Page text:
Interestingly, after the players had run off to their change-rooms, a bunch of Buddhists in orange garb started walking across the field and someone screamed out, ''It's the Dalai Lama!'', so we all started taking photographs of this small orange dot-man in the distance. The Dalai Lama was in the country at the time, so maybe it was him. He might be a friend of bad Barry.
Anyway, AFL is not why I joined Club Swans, at 28 Darlinghurst Road, on the strip in Kings Cross. The reason I pay $10 each year to be a member is because they have the cleanest toilets in the cross:

See how they sparkle? They are always clean, stocked with soap and paper towels and another nice touch is that music is piped into the room. I recommend everyone who frequents Kings Cross should become a member and then you can use the pristine bathroom whenever you like, without wasting time signing in. Show your support for the team.
Sadly Club Swans was closed for much of this year - and the bathroom was unavailable - when the building's roof was torn off by a February storm that also caused the ceiling to collapse at neighbouring drinking-hole The Bourbon (formerly known as The Bourbon and Beefsteak). But while Club Swans efficiently mended itself and re-opened in June, The Bourbon is still boarded up, disappointing many of its regular drinkers.
Club Swan's other great asset is the sun-catching deck on level one where today I enjoyed a lemon-lime and bitters ($2.80):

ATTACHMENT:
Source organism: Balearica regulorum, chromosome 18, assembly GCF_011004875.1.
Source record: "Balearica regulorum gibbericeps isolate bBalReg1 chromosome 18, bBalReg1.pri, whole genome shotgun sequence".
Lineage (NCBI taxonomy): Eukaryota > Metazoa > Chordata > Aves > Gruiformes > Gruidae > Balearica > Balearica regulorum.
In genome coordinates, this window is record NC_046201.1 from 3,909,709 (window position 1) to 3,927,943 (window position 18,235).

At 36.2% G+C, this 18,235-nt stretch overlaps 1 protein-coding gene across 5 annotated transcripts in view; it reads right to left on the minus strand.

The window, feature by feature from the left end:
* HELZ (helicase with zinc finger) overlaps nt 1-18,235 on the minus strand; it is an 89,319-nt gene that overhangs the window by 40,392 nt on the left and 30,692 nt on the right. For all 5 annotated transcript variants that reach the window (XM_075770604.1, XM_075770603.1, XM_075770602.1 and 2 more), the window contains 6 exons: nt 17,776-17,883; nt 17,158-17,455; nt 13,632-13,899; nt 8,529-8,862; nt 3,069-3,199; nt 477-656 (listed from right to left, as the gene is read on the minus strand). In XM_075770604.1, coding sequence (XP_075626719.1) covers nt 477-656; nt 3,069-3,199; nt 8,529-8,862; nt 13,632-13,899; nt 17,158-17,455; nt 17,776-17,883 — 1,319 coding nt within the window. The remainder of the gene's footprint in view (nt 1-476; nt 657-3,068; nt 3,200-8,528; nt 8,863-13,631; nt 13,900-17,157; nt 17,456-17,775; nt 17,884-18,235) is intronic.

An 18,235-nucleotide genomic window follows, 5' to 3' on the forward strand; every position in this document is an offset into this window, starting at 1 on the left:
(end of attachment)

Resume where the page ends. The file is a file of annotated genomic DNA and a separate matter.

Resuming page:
If the sun is out, the deck is always bathed in its rays and if there is a storm on the way, it's a great place to watch it roll in - or perhaps run for cover. But the deck is also a good vantage point for spying on people on the street below, and even better for watching the curious goings-on at the Astoria Hotel, at 9 Darlinghurst Road, across the road. I took this picture of the hotel from the deck today:

The Astoria Hotel is a mysterious place and I wonder about its marketing techniques because it manages to attract a diverse clientele, from German tourists and Japanese businessmen to prostitutes and junkies. A pay-phone is suspiciously located right outside the Astoria's entrance. It is fascinating to watch random people slip in and out of its shady doorway. Who are they and why are they going in there and coming out just minutes later?
It is also great to try and see through the windows of the hotel, especially at night when the lights in the rooms may be on. Then you can catch a glimpse of someone's profile as they move about inside, or see a flash of arm as they go to close the curtains because they have had enough of that weirdo pervert at Club Swans.
I also wonder if some people actually live permanently in the Astoria Hotel. If you look closely at this picture below you can see a pile of books in the smallest window:

Fiction or non-fiction? And who do they belong to? A permanent resident or just a traveller who happens to like reading? I have my theories, but I'll never know for certain and I quite like it that way.
Club Swans
28 Darlinghurst Road
Kings Cross NSW 2011
02 8061 2300